The ultimate goal of full jet reconstruction is to investigate the jet quenching in heavy ion collisions at the partonic level, without any ambiguities being introduced by hadronization and geometric biases of the inclusive spectrum and di-hadron measurements. However, it is possible that new biases can be introduced when reconstructing jets. For example, all jet algorithms have various parameters for searching and defining jets, and the effects of varying these parameters need to be explored in detail for a full understanding of jet reconstruction.
A bias will be introduced while trying to reduce the effect of the background fluctuations in heavy ion collisions with the threshold cuts on the track momenta and calorimeter tower energies (). Figure 1 shows the comparison of the jet spectra reconstructed by the algorithm with a variation of threshold cuts in Au+Au and the scaled p+p collisions me (). For these results, energy resolution of the detectors and the underlying heavy ion background fluctuations were corrected with multiplicative factors of the jet spectrum estimated by utilizing Monte-Carlo model studies based on Pythia 8.107 pythia (). While the agreement between Au+Au and scaled p+p jet measurements is good for the lowest value of the cut, it is also seen to be poorer with the larger threshold cut. This suggests that the threshold cuts introduce biases which are not fully corrected by the procedures that use fragmentation models that are developed for and p+p collisions.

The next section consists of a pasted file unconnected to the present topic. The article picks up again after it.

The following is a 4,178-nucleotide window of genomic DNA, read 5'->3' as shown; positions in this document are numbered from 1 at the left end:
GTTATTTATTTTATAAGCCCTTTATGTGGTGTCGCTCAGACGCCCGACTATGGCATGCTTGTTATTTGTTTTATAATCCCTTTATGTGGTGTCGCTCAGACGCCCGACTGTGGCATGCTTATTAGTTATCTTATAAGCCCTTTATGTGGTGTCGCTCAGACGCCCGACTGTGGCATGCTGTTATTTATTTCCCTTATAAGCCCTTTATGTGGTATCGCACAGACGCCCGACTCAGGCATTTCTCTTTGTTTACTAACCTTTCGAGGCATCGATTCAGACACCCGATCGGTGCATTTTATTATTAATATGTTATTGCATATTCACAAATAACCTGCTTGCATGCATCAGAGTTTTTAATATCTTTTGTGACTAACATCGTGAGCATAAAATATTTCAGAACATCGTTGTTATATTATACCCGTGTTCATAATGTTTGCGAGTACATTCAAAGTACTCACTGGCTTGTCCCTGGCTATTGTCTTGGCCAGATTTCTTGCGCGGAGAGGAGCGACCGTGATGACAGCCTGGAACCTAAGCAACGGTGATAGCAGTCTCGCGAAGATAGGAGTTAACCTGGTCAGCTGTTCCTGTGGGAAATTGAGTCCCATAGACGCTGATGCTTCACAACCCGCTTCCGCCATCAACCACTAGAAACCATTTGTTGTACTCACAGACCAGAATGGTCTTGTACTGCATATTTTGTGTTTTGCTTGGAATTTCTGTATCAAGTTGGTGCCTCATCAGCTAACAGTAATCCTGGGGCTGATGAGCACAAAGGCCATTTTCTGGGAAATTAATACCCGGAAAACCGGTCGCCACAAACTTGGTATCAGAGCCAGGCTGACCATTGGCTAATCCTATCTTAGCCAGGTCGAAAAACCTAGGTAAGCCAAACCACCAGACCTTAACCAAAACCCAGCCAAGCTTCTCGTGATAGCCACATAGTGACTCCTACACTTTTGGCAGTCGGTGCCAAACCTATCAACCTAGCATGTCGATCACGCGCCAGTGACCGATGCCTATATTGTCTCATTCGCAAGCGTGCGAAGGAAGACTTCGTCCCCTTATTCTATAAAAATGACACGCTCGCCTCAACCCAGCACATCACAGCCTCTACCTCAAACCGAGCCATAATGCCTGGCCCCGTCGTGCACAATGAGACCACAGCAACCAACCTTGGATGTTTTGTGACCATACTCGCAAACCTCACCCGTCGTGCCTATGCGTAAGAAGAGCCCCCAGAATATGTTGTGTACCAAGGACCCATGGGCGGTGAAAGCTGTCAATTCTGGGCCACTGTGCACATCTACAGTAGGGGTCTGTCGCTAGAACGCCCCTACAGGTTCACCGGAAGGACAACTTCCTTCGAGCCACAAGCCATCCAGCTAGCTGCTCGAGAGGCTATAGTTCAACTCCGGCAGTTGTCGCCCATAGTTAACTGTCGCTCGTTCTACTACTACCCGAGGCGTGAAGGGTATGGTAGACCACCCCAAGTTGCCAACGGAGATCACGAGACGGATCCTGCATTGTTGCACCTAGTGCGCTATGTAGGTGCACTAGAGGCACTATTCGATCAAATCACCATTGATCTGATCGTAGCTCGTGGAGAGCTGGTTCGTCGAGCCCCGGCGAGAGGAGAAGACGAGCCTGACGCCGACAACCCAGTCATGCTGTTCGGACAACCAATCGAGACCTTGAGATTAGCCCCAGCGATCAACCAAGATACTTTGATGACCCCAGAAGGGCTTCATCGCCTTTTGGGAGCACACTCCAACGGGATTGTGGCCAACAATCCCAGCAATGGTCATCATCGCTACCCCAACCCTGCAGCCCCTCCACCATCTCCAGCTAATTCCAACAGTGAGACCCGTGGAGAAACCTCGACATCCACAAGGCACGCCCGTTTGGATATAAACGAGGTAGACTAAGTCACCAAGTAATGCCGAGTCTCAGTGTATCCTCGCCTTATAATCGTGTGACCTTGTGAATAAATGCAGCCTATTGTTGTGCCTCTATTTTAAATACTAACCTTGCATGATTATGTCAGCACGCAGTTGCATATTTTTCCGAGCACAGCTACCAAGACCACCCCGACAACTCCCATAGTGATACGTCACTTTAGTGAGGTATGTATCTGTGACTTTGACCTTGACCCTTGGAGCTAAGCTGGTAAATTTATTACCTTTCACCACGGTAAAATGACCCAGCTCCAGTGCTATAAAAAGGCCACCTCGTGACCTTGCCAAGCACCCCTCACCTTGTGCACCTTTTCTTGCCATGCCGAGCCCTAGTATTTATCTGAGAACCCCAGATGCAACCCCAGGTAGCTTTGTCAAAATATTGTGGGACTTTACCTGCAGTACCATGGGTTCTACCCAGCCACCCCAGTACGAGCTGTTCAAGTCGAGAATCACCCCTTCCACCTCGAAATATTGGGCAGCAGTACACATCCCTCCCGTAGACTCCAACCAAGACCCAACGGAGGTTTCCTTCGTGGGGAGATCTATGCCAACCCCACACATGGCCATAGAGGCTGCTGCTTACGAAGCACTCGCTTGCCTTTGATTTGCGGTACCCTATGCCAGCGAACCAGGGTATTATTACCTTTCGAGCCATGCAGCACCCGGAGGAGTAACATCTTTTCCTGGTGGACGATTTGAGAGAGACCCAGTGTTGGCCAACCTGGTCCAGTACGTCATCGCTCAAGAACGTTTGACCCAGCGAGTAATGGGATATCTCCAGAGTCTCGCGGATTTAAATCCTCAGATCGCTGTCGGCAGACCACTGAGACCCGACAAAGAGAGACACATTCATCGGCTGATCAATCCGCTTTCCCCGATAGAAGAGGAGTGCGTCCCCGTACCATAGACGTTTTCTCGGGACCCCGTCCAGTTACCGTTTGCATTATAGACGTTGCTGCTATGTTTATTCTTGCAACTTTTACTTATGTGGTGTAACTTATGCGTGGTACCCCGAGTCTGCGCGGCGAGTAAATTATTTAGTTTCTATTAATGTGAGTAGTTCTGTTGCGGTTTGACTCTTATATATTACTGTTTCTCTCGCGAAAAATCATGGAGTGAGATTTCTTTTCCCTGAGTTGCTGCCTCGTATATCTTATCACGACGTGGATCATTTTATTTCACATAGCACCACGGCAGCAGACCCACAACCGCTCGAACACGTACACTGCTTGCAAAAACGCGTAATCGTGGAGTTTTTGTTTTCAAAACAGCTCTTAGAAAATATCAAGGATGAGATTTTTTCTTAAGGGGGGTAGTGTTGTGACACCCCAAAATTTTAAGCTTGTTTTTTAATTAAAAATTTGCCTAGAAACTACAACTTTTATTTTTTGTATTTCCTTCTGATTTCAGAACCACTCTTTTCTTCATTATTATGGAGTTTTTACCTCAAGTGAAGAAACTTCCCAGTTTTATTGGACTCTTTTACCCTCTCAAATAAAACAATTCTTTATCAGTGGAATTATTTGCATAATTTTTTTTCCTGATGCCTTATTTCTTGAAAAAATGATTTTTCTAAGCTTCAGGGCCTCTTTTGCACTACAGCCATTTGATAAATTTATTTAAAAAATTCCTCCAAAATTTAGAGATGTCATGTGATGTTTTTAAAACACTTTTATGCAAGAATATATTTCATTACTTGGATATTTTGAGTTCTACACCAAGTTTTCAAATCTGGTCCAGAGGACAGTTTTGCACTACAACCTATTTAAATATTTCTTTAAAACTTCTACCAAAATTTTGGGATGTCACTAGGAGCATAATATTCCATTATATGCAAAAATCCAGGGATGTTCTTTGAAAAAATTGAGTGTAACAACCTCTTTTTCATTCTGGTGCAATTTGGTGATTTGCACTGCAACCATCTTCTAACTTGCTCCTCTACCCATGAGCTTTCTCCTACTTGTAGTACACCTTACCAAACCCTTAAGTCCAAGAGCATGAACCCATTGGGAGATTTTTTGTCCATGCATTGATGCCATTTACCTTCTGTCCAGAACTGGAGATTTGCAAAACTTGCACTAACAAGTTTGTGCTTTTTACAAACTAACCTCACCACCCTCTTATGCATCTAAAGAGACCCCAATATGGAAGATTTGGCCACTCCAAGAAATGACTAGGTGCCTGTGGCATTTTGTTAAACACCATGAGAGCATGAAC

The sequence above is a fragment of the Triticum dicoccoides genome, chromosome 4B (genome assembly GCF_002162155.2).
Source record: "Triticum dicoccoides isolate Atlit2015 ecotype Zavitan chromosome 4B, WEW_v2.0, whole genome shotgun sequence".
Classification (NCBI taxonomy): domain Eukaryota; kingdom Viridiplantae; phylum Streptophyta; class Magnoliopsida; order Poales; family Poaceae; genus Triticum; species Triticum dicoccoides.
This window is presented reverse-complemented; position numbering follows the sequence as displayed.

To enhance the recorded rate of high particles and jets, events above some threshold in the electromagnetic calorimeter are collected. (This threshold is 5.4 GeV for the STAR experiment during data taking in years 2006 and 2007.) This is very similar to the case of jets that are reconstructed with seeded infrared unsafe algorithms. The online calorimeter tower triggers introduce a strong bias of reconstructed jets that are fragmenting hard in comparison to the jets that are reconstructed without a seed.
The resolution parameter or cone size, which restricts the area of the jet and thereby the amount of energy flow, can be a harder parameter to calculate hence interpret in heavy ion collisions than in p+p collisions. If the jets are broader in the heavy ion environment, the same resolution parameter might not be sufficient to recover the same fraction of jet energy in comparison to p+p jets. This bias needs to be investigated by varying the resolution parameter and by looking into the jet profile of these jet definitions.